- Imidacloprid is the most effective chemical for white grub control. It is a nicotine-derived systemic insecticide belonging to a group of pesticides called neonicotinoids. Although it is non-toxic to humans and earthworms, many experts believe that imidacloprid is one of the agents responsible for colony collapse disorder in honey bees, possibly due to build-up of imidacloprid in flower nectar and pollen. So if you’re going to use it, make sure to apply it to your lawn only, avoid overspray that could hit flowers, and apply it early morning or evening when bees are less likely to be present. Imidacloprid is commonly sold as Merit (to the professional applicator only). Other trade names include Gaucho, Admire, Advantage, Confidor, Provado, and Winner. It must to watered in after application and starts working after 2 to 3 weeks. It remains active for about 3 months.
- Halofenozide, an environmentally soft pesticide known as Mach2 (Molt Accelerating Compound), forces a larva into a molt before its normal time. Currently it is only available to professional applicators.
Controlling Adult Beetles
Biological Controls – There are several options for controlling adult beetles in the home landscape.
- The fly parasite Istocheta aldrichi is a naturally occurring adult beetle parasite and when its numbers are high, can regulate beetle populations. Each female lays up to 100 eggs in 2 weeks on the thorax of female beetles. The hatched maggots bore into the adult beetles which quickly kills them.
- Trapping using yellow fin traps with trap bags below can trap up to 75% of beetles that approach them. Empty bags each day into a bucket of soapy water. Place on property lines or yard edges to attract beetles away from lawns, ornamental and garden areas. These traps can attract beetles from several neighborhood properties at one time – you don’t want to be the one house in the neighborhood with all of the beetles dining on your plants! Traps using sex pheromones or floral scent lures should only be used during the breeding period of the beetles (late June-late August).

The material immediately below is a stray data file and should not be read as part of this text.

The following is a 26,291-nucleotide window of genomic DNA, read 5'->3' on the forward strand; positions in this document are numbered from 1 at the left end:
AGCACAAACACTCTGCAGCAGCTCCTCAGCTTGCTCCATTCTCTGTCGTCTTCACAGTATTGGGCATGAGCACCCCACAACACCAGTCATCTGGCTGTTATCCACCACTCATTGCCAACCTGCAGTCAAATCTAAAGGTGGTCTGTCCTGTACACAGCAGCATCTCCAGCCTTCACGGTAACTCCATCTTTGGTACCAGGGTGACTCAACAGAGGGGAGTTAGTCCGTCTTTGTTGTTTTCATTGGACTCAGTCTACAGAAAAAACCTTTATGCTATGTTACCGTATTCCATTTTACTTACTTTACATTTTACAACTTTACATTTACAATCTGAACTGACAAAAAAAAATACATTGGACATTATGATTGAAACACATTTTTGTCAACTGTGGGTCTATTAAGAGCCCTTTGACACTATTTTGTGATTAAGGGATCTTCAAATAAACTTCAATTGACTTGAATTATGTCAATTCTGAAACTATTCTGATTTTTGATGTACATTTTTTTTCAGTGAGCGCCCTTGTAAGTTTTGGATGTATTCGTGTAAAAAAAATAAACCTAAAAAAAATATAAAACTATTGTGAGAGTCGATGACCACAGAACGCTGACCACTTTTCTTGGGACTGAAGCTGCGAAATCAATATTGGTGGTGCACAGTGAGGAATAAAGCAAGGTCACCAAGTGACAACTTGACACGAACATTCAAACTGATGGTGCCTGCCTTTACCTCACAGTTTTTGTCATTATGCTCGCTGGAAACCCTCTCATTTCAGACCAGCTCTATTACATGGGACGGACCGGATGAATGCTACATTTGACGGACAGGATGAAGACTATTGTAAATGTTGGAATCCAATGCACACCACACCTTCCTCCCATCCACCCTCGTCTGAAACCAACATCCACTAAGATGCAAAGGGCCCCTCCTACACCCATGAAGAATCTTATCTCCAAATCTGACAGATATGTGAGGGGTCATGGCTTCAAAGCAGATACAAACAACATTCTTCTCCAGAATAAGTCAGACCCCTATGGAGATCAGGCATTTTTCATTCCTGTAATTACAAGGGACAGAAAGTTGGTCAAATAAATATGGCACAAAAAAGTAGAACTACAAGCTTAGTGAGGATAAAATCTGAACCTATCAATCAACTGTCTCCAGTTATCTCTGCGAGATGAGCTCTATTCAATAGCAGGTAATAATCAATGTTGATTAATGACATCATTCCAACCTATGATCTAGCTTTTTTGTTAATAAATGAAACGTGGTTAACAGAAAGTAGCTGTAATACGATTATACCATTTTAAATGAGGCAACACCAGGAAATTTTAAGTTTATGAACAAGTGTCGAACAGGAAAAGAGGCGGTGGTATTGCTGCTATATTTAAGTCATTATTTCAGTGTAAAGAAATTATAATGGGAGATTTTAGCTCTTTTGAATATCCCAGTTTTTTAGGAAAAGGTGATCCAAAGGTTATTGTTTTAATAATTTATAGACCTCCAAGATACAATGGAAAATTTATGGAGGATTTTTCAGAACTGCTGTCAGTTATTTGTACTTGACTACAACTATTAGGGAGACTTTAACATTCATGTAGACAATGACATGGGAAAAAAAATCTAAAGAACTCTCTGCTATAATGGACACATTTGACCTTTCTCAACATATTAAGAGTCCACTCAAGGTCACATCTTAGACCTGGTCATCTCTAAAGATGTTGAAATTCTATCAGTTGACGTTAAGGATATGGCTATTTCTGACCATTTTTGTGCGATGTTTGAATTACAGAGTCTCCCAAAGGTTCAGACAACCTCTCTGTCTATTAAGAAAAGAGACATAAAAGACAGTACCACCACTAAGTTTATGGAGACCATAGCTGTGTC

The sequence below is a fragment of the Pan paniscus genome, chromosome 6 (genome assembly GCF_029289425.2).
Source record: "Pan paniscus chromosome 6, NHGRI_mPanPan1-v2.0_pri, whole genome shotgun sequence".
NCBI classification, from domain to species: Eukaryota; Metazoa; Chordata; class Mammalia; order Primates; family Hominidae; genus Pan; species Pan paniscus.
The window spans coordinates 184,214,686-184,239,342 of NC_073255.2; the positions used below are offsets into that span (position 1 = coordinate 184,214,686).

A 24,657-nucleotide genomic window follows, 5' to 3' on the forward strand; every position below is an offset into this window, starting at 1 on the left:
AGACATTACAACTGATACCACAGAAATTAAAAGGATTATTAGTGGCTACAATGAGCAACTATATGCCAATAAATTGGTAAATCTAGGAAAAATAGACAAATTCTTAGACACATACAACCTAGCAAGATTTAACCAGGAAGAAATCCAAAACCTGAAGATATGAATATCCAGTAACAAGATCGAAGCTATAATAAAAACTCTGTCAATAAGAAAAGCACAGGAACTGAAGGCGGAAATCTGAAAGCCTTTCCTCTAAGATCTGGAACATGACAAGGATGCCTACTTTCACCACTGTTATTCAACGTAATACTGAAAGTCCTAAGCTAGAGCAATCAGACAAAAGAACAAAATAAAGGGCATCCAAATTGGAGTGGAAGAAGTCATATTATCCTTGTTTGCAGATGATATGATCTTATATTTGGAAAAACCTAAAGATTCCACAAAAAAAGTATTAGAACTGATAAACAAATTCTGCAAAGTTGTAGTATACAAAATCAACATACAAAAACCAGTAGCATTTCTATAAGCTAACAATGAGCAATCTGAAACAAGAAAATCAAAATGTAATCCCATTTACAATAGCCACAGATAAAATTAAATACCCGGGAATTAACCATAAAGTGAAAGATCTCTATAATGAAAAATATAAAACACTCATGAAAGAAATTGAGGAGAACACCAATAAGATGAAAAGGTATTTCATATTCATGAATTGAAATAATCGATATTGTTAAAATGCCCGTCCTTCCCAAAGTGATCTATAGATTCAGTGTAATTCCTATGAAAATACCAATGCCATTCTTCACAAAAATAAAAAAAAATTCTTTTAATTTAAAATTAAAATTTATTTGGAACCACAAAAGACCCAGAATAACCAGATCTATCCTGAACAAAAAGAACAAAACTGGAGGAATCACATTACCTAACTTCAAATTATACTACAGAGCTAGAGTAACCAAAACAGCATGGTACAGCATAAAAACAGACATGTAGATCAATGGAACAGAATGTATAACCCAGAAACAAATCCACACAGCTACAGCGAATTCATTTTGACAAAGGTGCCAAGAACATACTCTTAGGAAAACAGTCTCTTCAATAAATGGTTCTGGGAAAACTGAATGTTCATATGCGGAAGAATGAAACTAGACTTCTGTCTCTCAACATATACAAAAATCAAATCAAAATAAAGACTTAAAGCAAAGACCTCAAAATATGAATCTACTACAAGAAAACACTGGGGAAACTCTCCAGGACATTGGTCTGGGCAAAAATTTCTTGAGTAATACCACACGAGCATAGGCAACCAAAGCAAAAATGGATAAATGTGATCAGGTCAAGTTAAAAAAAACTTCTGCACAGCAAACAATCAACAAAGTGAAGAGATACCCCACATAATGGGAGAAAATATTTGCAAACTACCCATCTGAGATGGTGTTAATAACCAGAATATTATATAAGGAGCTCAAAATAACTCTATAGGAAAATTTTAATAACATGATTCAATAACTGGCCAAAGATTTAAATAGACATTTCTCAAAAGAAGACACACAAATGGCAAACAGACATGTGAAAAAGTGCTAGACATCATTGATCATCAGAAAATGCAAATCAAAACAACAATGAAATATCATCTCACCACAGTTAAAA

- Hand picking in early morning is helpful. Put beetles into a bucket of soapy water.
Chemical Controls – There are numerous compounds available for Japanese beetle control. A good garden or agricultural center will provide you with many good choices. When using any of these pesticides, be careful near water and check for environmental information. Many of these chemicals will affect not only pests like Japanese beetles, but also beneficial insects like praying mantids, lacewings, and bees, so be sure you really have no other options before using chemical controls. Always follow label directions.
- Azadirachtin is a botanical insecticide and insect growth regulator from the Neem tree in India under numerous brand names including Azatin XL and Orazin 3% EC
- Rotenone is a botanical insecticide, from several plants including barbasco, nekoe, timbo, cub, and haiari.
- Pyrethrins (pyrethroids) a botanical insecticide and its synthetic derivatives cylfuthrin, bifenthrin, and deltamethrin etc., are effective. They are replacing many older pesticides on the market.
- Carbaryl (brand name Sevin). Very toxic to bees, so should be used extremely carefully, if at all.
- Imidacloprid (brands Merit, Grub-X) can be used as a systemic in perennials. Please be sure to follow the precautions listed above (see Controlling White Grubs).
Note: Mention of a product or company is for informational purposes only and does not constitute an endorsement by GPReview.